Did You Know? El Niño means “the boy” in Spanish. It refers to the Christ child; the first signs of El Niño usually become evident in Peru around Christmas, which is summer in the southern hemisphere. The Spanish in colonial times were very fond of naming things after religious holidays. You can see that in our local place names. For instance, Marin County’s Point Reyes is named after the Feast of the Three Kings, an ecclesiastical holy day that coincided with its discovery by the Spanish. There are many other examples, from Año Nuevo on the San Mateo County coast to Easter Island in Chile.

Window selfie

Michael Wing takes a selfie in his reflection in the boat’s window

Lindsay Knippenberg: Hurricane Awareness Tour, May 5-6, 2011

NOAA Teacher in the Air
Lindsay Knippenberg
Aboard NOAA Aircraft Kermit
May 5 – 6, 2011

My adventure with the NOAA Hurricane Hunters started bright and early in Savannah, Georgia. I met the crew in the hotel lobby before the sun had even begun to rise and we were off to the airport. The crew of the aircraft were Aircraft Commander Carl Newman, Co-Pilot Cathy Martin, Flight Engineer Dewie Floyd, Crew Chief Wes Crouch, Flight Director Barry Damiano, Program Manager Jim McFadden, and Technicians Bill Olney and Todd Richards. Once we got to the airport the crew immediately got to work preparing our aircraft, a Lockheed WP-3D Orion, for departure.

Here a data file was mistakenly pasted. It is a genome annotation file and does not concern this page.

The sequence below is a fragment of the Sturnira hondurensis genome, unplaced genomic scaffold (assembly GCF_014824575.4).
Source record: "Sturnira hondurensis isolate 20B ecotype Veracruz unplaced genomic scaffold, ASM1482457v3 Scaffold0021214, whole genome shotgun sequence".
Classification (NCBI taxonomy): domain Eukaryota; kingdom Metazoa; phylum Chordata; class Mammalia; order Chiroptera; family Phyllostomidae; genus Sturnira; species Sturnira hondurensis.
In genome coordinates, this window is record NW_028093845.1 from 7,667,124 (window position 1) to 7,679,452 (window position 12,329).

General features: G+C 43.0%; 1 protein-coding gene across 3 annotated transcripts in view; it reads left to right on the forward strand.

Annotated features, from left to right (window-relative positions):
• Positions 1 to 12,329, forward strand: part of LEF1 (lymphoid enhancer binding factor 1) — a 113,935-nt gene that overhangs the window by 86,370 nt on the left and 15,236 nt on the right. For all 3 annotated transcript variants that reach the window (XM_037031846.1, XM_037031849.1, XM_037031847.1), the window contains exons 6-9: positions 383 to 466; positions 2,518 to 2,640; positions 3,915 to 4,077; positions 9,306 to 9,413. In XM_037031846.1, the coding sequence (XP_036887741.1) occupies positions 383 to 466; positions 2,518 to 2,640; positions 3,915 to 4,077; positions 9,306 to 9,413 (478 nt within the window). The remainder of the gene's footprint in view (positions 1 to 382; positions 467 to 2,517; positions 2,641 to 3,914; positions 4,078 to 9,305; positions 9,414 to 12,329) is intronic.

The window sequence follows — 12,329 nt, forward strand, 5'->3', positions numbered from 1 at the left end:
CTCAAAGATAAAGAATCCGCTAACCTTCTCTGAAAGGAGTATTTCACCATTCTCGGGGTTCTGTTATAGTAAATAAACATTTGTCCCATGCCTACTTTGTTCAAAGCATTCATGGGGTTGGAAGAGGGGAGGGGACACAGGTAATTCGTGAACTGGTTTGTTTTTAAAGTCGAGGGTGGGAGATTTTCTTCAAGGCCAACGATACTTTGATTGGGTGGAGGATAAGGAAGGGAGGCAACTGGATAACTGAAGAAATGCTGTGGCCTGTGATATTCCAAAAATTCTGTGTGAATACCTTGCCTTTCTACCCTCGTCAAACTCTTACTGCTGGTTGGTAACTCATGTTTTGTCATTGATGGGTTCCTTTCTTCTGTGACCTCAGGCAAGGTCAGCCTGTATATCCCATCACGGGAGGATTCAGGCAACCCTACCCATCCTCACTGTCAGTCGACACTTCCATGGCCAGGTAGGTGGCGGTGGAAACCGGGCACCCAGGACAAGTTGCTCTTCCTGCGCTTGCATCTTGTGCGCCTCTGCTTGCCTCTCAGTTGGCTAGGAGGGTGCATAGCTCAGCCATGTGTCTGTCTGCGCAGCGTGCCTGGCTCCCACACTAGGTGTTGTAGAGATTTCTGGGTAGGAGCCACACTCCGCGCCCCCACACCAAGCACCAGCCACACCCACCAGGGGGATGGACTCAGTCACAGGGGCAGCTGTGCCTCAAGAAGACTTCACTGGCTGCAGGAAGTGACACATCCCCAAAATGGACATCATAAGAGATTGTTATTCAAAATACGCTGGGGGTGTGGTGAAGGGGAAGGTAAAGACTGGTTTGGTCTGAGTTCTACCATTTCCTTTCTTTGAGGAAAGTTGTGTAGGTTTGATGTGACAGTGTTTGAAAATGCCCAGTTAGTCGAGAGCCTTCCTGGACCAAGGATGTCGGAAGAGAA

The Hurricane Hunter aircraft is a Lockheed WP-3D Orion

NOAA has two WP-3D's. We would be flying on Kermit today. The other plane is named Miss Piggy and is currently in Fairbanks, AK.

While they were working, Barry gave me a safety briefing and showed me where I would sit, how to put on my seat belt, and what to do in case of an emergency. During our preparations the rest of the passengers arrived. Besides myself, several people from the National Hurricane Center, and Rick Knabb from the Weather Channel would be accompanying us on our flight to Fort Lauderdale, Florida.

Once the crew had gone through their pre-flight checklists, we all gathered for a pre-brief. The Commander went over the flight plan and the flight director briefed us on the weather that we would encounter on our flight.

Aircraft Commander, Carl Newman, reviewing our flight plan and going through safety procedures before our flight.